Friday May 12, 2023 | LANGFORD, BC [Updated May 16, 2023]
by Mary P Brooke | Island Social Trends
The Capital Regional District (CRD) Board has approved moving forward with policy changes that will see more waste diverted from their Hartland Landfill beginning January 1, 2024.
“The proposed material stream diversion initiatives have the potential to divert up to 40,500 tonnes of waste per year,” said CRD Board Chair Colin Plant.
“This is an incredible step forward to help achieve our 2023-2026 Board Priority of maximizing solid waste diversion as well as help achieve the Solid Waste Management Plan goals to reduce the region’s waste by more than one-third and extend the life of Hartland Landfill to 2100 and beyond,” says Plant
Extending 50 years:
The CRD’s 2021 Solid Waste Management Plan waste disposal target of 250kg/capita by 2031 represents a one-third reduction from current levels, toward the further aspiration to achieve a disposal rate of 125 kg/person/year, as explored in the 2022 CRD Waste Composition Study.
The broader goal is to extend the life of Hartland Landfill to 2100 (50 more years beyond the previous plan which had 2050 as the capacity limit date).
Collection and hauling impacts:
CRD says the highlights of the upcoming policy changes include:
- Banning wood (clean, treated and salvageable), carpet, and asphalt shingles from being landfilled as they have stable reuse, recycling and recovery markets. Residents and businesses would be able to bring these separated materials to Hartland Landfill where they would be transferred offsite and processed through contracts with the private sector. Residents will also be able to drop-off materials at private facilities. With this ban, each year, the CRD is expecting to divert 27,500 tonnes of wood, 9,000 tonnes of asphalt shingles and 4,000 tonnes of carpet and underlay.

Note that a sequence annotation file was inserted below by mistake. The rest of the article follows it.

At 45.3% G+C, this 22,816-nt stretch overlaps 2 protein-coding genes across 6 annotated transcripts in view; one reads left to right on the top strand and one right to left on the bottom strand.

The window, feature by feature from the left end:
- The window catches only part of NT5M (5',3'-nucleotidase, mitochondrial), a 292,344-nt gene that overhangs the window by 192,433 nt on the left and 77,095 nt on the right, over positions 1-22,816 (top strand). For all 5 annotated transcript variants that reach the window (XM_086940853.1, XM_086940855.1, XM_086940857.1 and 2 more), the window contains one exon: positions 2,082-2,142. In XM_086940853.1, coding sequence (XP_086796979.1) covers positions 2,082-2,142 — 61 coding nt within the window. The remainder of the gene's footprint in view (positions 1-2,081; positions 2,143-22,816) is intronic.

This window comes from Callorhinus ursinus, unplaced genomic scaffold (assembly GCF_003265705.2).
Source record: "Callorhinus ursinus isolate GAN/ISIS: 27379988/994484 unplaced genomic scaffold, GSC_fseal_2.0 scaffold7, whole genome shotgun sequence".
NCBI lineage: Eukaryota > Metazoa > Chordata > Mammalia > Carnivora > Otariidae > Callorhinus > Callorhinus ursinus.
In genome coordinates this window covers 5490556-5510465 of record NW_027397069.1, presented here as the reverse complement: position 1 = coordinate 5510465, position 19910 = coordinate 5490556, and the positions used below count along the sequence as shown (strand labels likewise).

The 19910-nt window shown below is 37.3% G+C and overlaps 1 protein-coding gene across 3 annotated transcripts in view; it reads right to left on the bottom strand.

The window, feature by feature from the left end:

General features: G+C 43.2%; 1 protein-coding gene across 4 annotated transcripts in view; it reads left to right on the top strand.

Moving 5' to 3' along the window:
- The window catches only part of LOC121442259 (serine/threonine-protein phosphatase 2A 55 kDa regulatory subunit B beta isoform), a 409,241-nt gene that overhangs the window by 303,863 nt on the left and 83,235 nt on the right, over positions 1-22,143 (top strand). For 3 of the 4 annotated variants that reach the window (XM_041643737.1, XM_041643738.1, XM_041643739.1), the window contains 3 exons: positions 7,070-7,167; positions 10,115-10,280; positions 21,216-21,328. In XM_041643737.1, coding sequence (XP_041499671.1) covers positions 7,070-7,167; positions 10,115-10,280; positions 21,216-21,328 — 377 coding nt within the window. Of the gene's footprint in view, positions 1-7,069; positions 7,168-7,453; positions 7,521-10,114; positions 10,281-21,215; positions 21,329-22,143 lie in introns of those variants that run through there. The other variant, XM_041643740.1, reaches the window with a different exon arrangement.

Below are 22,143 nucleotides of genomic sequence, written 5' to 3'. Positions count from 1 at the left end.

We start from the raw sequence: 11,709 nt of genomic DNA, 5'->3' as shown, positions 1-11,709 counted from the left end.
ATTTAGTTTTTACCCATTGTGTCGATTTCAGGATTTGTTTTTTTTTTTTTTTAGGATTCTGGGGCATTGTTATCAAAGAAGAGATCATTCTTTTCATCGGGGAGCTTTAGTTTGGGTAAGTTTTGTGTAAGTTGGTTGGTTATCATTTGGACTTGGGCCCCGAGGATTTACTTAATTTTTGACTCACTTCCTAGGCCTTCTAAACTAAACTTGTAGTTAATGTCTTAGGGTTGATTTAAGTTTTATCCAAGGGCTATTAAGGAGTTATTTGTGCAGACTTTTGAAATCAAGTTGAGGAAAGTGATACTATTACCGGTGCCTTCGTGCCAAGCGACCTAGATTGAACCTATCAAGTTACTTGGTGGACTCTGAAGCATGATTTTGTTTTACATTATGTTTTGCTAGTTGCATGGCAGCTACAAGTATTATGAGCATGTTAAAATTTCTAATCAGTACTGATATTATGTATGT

- Increasing the general refuse tipping fee to $150/tonne (up from $110/tonne) and introducing reduced tipping fees for wood, carpet and asphalt shingles. This will support diversion efforts by the waste management industry as well as better align with general refuse tipping fees in other regional districts on Vancouver Island (Cowichan Valley Regional District – $192/tonne; Comox Valley Regional District – $145/tonne; and Regional District of Nanaimo – $145/tonne).
- Introducing waste hauler incentive rates to promote multi-stream collection, incent voluntary self-reported waste collection data sharing, and minimize the financial impact of increases to the general refuse tipping fees.
- Implementing a graduated bylaw ticket structure with higher fines for more serious infractions and/or repeated infractions.